Masua Sagiv is the Koret Visiting Assistant Professor of Jewish and Israel Studies at UC Berkeley and a Scholar in Residence of the Shalom Hartman Institute based in the San Francisco Bay Area. Dr. Sagiv's scholarly work focuses on the development of contemporary Judaism in Israel, as a culture, religion, nationality, and as part of Israel’s identity as a Jewish and democratic state. Her research explores the role of law, state actors and civil society organizations in promoting social change across diverse issues: shared society, religion and gender, religion and state, and Jewish peoplehood.
Naomi Seidman is Chancellor Jackman Professor of the Arts at the University of Toronto in the Department for the Study of Religion and the Centre for Diaspora and Transnational Studies. Her fourth book, Sarah Schenirer and the Bais Yaakov Movement: A Revolution in the Name of Tradition, won a National Jewish Book Award in Women's Studies in 2019. A 2016 Guggenheim Fellow, Professor Seidman is presently completing a study of the Hebrew and Yiddish translations of Freud's writings during his lifetime.
Sam S.B. Shonkoff is the Taube Family Assistant Professor of Jewish Studies at the GTU, where he teaches on Jewish religious thought, modern Jewish cultures, and methods in theology, ethics, and the historical-cultural study of religions. His research focuses primarily on German-Jewish thought and Hasidism, as well as appropriations of Hasidic spirituality in relatively secular spheres. Shonkoff’s current book project investigates themes of embodiment in Martin Buber’s representations of Hasidism vis-à-vis the original sources. He is co-editor with Ariel Evan Mayse of Hasidism: Writings on Devotion, Community and Life in the Modern World (Brandeis University Press, 2020) and the editor of Martin Buber: His Intellectual and Scholarly Legacy (Brill, 2018). He is also affiliated with the UC Berkeley Center for the Science of Psychedelics.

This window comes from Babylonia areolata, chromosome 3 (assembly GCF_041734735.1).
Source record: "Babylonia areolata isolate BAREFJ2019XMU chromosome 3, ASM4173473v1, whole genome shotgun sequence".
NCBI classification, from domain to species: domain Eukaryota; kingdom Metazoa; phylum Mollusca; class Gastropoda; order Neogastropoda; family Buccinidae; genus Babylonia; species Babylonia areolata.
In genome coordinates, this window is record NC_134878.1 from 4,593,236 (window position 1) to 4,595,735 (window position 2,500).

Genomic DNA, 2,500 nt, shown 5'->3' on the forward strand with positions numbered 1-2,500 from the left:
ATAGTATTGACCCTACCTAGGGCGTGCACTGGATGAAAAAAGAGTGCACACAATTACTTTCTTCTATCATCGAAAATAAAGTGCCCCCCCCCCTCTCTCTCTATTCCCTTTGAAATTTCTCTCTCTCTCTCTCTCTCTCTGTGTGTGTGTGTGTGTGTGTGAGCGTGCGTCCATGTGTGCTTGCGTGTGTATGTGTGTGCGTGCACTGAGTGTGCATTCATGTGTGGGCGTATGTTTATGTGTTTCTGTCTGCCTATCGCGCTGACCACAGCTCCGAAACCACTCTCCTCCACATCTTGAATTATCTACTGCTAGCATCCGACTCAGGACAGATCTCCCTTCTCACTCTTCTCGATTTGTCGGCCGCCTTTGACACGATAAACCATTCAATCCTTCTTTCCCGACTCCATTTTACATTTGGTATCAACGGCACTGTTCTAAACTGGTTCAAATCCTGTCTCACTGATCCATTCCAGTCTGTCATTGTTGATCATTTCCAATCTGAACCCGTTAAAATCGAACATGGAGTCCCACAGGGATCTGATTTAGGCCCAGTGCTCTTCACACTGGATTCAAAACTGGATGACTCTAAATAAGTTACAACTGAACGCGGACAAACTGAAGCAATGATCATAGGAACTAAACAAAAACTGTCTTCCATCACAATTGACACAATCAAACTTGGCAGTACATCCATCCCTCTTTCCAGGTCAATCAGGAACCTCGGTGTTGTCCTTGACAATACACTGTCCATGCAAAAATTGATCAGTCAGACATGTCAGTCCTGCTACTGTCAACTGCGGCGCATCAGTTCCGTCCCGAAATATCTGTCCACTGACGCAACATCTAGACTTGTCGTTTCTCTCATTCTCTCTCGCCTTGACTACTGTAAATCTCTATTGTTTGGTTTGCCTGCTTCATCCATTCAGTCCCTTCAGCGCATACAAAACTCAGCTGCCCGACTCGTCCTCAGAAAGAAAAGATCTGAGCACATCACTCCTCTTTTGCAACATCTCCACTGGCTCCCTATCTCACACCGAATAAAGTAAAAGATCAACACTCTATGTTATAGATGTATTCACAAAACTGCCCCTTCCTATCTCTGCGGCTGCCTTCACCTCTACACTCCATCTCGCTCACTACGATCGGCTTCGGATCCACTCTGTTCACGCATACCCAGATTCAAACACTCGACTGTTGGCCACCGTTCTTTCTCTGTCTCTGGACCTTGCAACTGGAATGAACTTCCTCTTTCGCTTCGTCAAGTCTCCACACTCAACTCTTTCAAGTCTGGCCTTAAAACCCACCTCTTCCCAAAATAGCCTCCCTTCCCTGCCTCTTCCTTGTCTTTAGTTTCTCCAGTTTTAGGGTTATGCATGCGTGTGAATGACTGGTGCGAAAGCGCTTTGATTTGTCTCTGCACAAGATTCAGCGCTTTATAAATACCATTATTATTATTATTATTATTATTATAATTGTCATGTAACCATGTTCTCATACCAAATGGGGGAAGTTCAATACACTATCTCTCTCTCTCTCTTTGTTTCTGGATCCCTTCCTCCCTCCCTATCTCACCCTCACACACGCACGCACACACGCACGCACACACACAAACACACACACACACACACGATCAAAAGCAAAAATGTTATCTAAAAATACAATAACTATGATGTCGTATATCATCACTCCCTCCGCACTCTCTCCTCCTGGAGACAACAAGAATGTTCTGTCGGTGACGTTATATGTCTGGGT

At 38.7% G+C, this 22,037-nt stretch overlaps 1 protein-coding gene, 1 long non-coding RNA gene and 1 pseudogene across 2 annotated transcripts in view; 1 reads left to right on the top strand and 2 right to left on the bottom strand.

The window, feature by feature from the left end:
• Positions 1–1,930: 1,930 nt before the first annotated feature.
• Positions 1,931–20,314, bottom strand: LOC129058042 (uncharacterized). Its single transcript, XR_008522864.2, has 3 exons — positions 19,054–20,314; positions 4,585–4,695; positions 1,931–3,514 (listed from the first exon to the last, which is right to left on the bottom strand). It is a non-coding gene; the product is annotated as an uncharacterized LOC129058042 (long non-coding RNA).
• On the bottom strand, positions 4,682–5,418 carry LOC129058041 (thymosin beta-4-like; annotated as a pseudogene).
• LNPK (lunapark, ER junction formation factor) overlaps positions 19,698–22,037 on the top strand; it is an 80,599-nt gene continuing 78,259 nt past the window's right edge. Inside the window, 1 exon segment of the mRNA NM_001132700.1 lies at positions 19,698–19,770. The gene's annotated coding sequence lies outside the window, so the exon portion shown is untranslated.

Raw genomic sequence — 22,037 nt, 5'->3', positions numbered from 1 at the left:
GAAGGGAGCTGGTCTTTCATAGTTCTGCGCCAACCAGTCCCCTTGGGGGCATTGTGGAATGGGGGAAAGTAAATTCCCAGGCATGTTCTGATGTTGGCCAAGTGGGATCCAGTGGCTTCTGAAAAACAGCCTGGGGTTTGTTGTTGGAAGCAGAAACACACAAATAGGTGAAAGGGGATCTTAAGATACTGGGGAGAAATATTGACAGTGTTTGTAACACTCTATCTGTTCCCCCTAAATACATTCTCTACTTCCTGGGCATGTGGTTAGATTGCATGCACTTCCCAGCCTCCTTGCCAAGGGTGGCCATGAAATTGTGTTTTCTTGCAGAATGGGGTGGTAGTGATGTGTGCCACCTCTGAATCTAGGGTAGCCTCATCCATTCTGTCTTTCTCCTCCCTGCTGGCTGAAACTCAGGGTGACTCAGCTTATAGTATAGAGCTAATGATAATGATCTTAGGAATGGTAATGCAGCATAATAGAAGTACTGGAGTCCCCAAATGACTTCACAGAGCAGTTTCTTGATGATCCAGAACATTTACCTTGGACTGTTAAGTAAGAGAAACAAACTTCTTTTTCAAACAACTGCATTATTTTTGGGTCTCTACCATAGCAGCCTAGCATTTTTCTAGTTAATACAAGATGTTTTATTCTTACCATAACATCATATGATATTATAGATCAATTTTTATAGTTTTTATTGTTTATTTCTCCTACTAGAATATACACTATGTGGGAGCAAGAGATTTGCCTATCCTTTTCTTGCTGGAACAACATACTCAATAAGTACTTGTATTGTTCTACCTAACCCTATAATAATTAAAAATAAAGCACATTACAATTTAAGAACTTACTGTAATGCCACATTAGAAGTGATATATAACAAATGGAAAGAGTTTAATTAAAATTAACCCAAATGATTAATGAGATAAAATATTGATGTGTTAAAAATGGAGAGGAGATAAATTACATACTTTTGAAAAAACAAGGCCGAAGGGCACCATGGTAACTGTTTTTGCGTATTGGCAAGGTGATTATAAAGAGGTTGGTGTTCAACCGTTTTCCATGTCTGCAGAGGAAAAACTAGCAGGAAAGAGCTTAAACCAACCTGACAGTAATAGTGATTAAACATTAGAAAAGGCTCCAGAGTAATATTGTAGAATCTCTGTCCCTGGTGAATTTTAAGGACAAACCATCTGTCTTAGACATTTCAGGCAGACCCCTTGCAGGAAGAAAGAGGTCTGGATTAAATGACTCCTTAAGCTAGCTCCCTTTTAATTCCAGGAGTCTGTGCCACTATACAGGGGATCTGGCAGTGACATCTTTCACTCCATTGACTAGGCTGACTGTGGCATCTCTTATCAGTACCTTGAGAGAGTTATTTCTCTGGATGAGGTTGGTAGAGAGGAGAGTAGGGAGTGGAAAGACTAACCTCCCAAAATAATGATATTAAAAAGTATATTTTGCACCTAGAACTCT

Francesco Spagnolo, Curator of The Magnes Collection of Jewish Art and Life at UC Berkeley. He is also an Associate Adjunct Professor in the Department of Music and the Center for Jewish Studies, and is affiliated with the Berkeley Center for the Study of Religion, the Institute for European Studies, the Center for Middle Eastern Studies, and the Religious Diversity Cluster of the Haas Institute.
Ronit Y. Stahl is Assistant Professor in the Department of History and a faculty affiliate of the religious diversity cluster of the Haas Institute for a Fair and Inclusive Society. She is a historian of modern America and her work focuses on religious pluralism in American society by examining how politics, law, and religion interact in institutions. Her first book, Enlisting Faith: How the Military Chaplaincy Shaped Religion and State in Modern America (Harvard University Press, 2017) demonstrates how, despite the constitutional separation of church and state, the federal government authorized and managed religion in the military. Her new book project turns to religious freedom and conscience rights in health care, examining how a variety of religious hospitals — Jewish and non-Jewish — pivoted between framing themselves as secular institutions and religious spaces over the twentieth century.